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Art of Money Getting

Book notes for "Art of Money Getting", Or, Golden Rules for Making Money by P. T. (Phineas Taylor) 

Highlights:

when once used to it, you will find there is more satisfaction in rational saving than in irrational spending loc 50

One may say; "there is a man who has an income of fifty thousand dollars per annum, while I have but one thousand dollars; I knew that fellow when he was poor like myself; now he is rich and thinks he is better than I am; I will show him that I am as good as he is; I will go and buy a horse and buggy; no, I cannot do that, but I will go and hire one and ride this afternoon on the same road that he does, and thus prove to him that I am as good as he is." My friend, you need not take that trouble; you can easily prove that you are "as good as he is;" you have only to behave as well as he does; but you cannot make anybody believe that you are rich as he is. loc 59

How many good opportunities have passed, never to return, while a man was sipping a "social glass," with his friend! How many foolish bargains have been made under the influence of the "nervine," which temporarily makes its victim think he is rich. How many important chances have been put off until to-morrow, and then forever, because the wine cup has thrown the system into a state of lassitude, neutralizing the energies so essential to success in business. Verily, "wine is a mocker." The use of intoxicating drinks as a beverage, is as much an infatuation, as is the smoking of opium by the Chinese, and the former is quite as destructive to the success of the business man as the latter. It is an unmitigated evil, utterly indefensible in the light of philosophy; religion or good sense. It is the parent of nearly every other evil in our country. loc 142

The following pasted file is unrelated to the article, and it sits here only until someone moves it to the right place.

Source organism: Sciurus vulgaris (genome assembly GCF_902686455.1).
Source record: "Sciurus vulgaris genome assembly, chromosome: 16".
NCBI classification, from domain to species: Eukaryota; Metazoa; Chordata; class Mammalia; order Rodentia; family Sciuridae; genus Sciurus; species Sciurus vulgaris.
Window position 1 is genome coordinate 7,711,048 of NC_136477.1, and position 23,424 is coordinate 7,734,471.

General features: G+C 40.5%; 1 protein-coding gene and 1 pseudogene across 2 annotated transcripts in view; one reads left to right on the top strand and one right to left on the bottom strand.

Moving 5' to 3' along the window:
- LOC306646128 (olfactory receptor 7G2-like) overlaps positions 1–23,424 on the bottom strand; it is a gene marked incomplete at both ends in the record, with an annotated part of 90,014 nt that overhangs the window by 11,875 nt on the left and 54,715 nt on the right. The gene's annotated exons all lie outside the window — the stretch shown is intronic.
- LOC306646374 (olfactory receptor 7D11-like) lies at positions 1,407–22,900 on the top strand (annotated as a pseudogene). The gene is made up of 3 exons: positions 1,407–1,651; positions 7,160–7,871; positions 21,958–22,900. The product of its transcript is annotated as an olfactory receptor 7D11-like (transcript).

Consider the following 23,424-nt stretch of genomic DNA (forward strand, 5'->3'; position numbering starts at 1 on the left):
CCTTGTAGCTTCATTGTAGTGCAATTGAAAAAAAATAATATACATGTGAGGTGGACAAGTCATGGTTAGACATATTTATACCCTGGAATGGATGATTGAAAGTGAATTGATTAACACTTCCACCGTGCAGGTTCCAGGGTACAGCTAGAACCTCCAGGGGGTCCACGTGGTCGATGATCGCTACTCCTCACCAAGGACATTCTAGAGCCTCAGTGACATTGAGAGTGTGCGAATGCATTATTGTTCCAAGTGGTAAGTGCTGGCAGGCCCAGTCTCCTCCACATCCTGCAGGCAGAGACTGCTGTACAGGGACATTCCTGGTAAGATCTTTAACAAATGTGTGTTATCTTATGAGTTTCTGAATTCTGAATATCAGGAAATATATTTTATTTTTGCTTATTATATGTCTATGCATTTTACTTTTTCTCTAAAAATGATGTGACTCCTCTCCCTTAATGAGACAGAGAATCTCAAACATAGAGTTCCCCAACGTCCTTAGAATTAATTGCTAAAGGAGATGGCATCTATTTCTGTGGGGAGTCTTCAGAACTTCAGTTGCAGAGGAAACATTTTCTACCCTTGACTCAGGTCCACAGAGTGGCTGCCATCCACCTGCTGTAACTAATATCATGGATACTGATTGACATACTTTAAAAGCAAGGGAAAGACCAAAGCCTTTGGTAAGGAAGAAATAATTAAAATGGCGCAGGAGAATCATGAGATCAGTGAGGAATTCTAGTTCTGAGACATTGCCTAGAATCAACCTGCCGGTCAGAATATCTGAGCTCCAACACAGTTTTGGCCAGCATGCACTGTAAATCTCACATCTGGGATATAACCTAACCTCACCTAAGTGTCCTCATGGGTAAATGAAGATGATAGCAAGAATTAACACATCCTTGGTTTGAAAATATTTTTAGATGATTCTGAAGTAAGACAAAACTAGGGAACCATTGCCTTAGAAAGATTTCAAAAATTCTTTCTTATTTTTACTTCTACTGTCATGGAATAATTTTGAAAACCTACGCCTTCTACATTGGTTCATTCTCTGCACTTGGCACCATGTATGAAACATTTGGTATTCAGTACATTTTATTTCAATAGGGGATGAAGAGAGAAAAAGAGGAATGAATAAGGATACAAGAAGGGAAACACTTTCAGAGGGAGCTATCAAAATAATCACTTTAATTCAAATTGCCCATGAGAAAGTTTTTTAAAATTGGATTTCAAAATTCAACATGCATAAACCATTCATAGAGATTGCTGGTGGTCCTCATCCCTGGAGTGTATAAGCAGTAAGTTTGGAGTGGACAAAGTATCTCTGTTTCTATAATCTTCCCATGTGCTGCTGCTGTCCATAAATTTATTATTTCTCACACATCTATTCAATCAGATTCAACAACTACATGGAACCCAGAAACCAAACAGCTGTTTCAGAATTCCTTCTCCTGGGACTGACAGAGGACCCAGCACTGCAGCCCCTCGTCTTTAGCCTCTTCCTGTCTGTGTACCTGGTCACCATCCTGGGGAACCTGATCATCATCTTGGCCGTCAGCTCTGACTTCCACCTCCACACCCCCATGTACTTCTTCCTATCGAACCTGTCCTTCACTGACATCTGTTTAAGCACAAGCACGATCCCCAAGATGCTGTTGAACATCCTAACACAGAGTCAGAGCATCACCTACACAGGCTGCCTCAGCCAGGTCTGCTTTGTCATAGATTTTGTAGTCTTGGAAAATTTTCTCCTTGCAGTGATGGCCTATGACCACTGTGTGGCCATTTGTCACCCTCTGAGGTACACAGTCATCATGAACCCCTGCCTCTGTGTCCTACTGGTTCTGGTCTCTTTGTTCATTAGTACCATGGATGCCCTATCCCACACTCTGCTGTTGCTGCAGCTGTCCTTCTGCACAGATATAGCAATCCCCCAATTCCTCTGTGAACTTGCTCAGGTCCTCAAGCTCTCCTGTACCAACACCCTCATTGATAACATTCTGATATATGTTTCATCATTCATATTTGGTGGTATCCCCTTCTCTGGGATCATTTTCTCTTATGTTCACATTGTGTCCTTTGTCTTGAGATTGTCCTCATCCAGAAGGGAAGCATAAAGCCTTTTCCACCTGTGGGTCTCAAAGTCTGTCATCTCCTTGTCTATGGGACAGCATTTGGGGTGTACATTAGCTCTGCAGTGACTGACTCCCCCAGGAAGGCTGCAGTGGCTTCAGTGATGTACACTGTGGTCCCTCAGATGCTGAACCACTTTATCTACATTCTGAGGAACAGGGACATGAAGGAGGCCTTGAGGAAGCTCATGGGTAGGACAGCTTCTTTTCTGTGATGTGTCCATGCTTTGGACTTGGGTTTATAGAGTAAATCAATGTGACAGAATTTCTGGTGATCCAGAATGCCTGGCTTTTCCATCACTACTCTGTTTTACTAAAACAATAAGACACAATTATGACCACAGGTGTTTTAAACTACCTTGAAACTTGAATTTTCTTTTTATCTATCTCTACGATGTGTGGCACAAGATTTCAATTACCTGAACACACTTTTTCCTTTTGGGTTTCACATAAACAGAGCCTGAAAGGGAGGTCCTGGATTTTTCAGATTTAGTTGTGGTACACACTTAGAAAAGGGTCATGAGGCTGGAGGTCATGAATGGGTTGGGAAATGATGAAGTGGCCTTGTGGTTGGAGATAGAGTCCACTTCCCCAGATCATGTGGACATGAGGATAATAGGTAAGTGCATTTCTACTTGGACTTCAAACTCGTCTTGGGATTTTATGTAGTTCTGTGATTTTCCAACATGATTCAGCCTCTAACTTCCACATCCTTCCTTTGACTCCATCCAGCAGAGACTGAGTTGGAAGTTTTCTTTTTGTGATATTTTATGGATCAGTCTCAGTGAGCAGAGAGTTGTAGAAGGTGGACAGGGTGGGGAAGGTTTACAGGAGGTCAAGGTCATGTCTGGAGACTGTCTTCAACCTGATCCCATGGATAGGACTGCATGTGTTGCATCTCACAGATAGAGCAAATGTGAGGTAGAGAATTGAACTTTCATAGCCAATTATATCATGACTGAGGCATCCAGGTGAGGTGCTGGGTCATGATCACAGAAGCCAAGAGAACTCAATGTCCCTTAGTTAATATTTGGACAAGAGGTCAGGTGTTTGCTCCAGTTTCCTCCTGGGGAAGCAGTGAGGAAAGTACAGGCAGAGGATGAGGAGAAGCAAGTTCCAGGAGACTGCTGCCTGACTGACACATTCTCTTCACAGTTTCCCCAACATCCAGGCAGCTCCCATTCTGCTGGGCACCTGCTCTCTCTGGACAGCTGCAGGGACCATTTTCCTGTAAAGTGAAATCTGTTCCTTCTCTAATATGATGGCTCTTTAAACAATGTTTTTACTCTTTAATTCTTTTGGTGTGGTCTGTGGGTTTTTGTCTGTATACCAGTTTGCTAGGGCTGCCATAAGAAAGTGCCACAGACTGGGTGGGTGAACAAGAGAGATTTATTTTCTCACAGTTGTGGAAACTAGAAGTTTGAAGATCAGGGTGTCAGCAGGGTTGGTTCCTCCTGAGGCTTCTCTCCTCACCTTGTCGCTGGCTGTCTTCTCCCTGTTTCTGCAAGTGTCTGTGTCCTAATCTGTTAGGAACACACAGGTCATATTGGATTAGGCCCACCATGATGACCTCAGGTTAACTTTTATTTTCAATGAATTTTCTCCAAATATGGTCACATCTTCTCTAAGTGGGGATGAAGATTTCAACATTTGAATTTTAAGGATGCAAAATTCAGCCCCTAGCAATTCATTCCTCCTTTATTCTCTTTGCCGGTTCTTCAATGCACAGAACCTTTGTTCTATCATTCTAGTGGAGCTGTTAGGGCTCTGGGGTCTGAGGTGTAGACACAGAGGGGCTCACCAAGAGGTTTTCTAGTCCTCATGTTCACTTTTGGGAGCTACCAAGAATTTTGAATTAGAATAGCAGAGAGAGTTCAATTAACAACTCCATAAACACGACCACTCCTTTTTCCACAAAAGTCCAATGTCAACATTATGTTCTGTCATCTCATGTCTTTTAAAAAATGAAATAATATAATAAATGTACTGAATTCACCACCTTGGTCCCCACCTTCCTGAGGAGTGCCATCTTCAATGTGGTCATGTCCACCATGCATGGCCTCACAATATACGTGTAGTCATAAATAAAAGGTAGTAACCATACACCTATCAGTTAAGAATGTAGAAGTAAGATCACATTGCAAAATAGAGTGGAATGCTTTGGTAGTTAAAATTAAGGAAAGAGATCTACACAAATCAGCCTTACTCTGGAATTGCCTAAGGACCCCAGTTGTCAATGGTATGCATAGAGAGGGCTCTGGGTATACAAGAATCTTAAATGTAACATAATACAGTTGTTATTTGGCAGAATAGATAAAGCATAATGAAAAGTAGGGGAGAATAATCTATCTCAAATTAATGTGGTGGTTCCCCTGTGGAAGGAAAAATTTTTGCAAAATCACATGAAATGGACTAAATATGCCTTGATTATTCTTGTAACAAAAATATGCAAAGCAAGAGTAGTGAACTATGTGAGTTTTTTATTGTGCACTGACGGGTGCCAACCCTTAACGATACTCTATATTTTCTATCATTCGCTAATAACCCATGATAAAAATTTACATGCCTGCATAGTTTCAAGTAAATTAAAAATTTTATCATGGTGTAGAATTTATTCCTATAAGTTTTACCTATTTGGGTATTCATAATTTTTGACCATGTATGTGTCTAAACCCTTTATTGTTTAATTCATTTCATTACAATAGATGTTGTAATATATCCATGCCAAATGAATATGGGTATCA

Unless a man enters upon the vocation intended for him by nature, and best suited to his peculiar genius, he cannot succeed. I am glad to believe that the majority of persons do find their right vocation. Yet we see many who have mistaken their calling, from the blacksmith up (or down) to the clergyman. You will see, for instance, that extraordinary linguist the "learned blacksmith," who ought to have been a teacher of languages; and you may have seen lawyers, doctors and clergymen who were better fitted by nature for the anvil or the lapstone. loc 161

Money is in some respects like fire; it is a very excellent servant but a terrible master. When you have it mastering you; when interest is constantly piling up against you, it will keep you down in the worst kind of slavery. But let money work for you, and you have the most devoted servant in the world. It is no "eye-servant." There is nothing animate or inanimate that will work so faithfully as money when placed at interest, well secured. It works night and day, and in wet or dry weather. loc 210

It is, no doubt, often true, as Shakespeare says: "There is a tide in the affairs of men, Which, taken at the flood, leads on to fortune." If you hesitate, some bolder hand will stretch out before you and get the prize. loc 225

Many a man acquires a fortune by doing his business thoroughly, while his neighbor remains poor for life, because he only half does it.  Ambition, energy, industry, perseverance, are indispensable requisites for success in business. loc 242